Take the 2-minute tour ×
Stack Overflow is a question and answer site for professional and enthusiast programmers. It's 100% free.

I've written a Python package that includes a bsddb database of pre-computed values for one of the more time-consuming computations. For simplicity, my setup script installs the database file in the same directory as the code which accesses the database (on Unix, something like /usr/lib/python2.5/site-packages/mypackage/).

How do I store the final location of the database file so my code can access it? Right now, I'm using a hack based on the __file__ variable in the module which accesses the database:

dbname = os.path.join(os.path.dirname(__file__), "database.dat")

It works, but it seems... hackish. Is there a better way to do this? I'd like to have the setup script just grab the final installation location from the distutils module and stuff it into a "dbconfig.py" file that gets installed alongside the code that accesses the database.

share|improve this question
distributing data in python is always a pain. I agree with your question although I haven't found any better solution. –  Bluebird75 Jan 8 '09 at 9:26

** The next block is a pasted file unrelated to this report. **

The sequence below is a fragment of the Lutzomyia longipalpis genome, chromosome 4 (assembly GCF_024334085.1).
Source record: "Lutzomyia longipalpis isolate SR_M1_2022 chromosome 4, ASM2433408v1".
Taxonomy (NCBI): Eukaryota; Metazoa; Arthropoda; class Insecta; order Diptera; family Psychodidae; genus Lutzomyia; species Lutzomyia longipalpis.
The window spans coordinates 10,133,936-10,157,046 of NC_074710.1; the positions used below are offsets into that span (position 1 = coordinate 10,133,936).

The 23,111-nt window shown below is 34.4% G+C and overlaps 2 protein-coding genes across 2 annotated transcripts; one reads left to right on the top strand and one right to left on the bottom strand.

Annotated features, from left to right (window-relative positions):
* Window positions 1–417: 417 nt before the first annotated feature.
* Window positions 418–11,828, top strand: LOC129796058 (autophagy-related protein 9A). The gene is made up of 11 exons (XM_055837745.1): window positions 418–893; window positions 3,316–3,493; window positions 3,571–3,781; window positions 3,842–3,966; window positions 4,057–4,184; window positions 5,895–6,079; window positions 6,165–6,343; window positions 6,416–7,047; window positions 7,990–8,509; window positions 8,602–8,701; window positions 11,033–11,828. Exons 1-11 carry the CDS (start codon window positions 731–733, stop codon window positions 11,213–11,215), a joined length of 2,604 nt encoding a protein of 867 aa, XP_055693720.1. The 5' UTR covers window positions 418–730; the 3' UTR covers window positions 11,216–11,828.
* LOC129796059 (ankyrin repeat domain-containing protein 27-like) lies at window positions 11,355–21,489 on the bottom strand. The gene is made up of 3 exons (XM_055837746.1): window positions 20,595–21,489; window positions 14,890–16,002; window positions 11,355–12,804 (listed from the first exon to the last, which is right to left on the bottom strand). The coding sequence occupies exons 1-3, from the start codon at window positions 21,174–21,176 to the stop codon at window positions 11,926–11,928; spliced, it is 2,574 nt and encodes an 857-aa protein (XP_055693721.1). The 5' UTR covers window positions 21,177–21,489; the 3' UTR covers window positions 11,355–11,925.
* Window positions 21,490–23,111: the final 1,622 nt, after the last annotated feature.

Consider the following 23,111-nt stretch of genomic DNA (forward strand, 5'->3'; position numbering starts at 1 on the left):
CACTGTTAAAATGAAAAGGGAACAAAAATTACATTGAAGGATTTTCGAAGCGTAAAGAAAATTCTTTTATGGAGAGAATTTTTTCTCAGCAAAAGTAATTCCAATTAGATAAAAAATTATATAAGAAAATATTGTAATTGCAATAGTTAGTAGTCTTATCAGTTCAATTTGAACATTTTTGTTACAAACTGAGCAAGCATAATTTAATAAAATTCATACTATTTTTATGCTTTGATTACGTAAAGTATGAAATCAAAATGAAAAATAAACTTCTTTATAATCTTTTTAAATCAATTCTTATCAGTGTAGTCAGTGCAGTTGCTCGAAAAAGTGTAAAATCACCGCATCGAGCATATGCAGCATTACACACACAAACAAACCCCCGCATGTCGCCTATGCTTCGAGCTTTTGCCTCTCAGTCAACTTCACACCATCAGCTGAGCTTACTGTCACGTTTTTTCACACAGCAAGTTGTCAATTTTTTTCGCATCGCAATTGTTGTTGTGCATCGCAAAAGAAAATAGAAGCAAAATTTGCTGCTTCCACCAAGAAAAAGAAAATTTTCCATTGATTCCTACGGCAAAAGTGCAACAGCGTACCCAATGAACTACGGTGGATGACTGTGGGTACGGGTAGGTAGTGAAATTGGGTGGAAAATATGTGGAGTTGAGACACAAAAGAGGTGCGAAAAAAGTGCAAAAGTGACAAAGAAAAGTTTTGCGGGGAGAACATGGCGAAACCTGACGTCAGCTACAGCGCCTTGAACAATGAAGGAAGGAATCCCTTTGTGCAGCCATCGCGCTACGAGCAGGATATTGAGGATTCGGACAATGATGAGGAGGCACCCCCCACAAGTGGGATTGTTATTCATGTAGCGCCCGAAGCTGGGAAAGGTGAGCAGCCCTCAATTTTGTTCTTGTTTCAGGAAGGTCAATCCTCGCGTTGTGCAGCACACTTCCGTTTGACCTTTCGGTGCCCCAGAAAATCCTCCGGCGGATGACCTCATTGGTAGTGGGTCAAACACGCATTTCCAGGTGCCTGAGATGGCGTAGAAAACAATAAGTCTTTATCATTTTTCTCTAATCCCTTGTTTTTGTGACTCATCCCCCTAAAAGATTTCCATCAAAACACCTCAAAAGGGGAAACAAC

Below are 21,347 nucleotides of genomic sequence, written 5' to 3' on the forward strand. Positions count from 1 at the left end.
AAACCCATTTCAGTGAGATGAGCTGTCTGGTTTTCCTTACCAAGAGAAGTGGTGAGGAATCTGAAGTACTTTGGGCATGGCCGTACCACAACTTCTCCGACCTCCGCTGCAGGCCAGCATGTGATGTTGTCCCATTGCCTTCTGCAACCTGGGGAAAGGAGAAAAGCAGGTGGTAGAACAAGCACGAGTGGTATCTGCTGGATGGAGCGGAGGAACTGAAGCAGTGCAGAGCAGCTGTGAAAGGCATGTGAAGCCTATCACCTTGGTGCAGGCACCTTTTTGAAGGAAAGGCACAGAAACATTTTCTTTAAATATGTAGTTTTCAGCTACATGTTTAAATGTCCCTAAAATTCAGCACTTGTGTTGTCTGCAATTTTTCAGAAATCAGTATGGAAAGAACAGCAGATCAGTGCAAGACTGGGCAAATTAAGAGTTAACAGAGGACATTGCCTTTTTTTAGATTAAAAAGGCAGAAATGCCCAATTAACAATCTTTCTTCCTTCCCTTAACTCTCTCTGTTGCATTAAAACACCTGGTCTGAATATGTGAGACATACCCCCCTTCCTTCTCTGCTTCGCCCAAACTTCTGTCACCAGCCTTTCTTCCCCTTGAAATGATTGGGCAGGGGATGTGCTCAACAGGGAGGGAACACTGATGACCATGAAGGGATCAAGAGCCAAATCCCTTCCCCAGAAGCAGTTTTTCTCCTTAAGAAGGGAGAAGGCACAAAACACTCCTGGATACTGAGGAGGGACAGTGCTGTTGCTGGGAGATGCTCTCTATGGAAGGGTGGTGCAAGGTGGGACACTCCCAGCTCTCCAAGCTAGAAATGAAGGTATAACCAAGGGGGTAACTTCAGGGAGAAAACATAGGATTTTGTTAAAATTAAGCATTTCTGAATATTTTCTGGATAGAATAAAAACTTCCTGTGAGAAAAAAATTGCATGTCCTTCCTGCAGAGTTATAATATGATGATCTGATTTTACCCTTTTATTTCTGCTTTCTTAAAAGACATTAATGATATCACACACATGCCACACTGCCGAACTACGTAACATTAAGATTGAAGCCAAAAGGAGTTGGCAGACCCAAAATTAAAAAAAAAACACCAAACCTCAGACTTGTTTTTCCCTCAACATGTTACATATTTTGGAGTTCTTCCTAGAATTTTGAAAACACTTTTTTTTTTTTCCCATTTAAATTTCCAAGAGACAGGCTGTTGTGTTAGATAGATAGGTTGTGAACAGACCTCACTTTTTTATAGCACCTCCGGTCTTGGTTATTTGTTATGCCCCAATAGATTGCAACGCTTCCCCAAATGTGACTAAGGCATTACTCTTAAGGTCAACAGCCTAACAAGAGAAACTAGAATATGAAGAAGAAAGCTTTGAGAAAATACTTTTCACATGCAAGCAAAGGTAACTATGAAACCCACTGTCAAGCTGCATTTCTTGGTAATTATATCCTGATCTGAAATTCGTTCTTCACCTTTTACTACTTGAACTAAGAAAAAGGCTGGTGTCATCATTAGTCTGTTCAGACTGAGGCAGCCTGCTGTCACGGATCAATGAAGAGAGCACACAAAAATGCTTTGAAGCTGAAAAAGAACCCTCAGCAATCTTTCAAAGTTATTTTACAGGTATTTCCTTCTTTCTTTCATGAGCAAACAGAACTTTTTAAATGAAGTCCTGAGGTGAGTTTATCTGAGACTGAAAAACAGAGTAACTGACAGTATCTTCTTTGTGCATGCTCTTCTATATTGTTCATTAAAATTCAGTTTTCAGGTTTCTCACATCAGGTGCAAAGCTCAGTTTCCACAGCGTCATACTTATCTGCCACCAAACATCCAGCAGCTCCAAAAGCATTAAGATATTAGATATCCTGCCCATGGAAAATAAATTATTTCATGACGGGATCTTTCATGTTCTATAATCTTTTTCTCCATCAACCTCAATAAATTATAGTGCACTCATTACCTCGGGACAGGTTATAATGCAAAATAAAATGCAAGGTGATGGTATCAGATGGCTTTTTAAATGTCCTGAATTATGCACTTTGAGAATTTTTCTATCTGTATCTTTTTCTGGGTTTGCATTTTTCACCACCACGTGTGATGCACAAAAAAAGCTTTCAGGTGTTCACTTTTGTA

3 Answers 3

Try using pkg_resources, which is part of setuptools (and available on all of the pythons I have access to right now):

>>> import pkg_resources
>>> pkg_resources.resource_ filename(__name__, "foo.config")
>>> pkg_resources.resource_filename('tempfile', "foo.config")

There's more discussion about using pkg_resources to get resources on the eggs page and the pkg_resources page.

Also note, where possible it's probably advisable to use pkg_resources.resource_stream or pkg_resources.resource_string because if the package is part of an egg, resource_filename will copy the file to a temporary directory.

share|improve this answer
This makes your package depend on setuptools, which is not present in standard library. –  techtonik Jan 17 at 10:22

Use pkgutil.get_data. It’s the cousin of pkg_resources.resource_stream, but in the standard library, and should work with flat filesystem installs as well as zipped packages and other importers.

share|improve this answer

That's probably the way to do it, without resorting to something more advanced like using setuptools to install the files where they belong.

Notice there's a problem with that approach, because on OSes with real a security framework (UNIXes, etc.) the user running your script might not have the rights to access the DB in the system directory where it gets installed.

share|improve this answer

Your Answer


By posting your answer, you agree to the privacy policy and terms of service.

Not the answer you're looking for? Browse other questions tagged or ask your own question.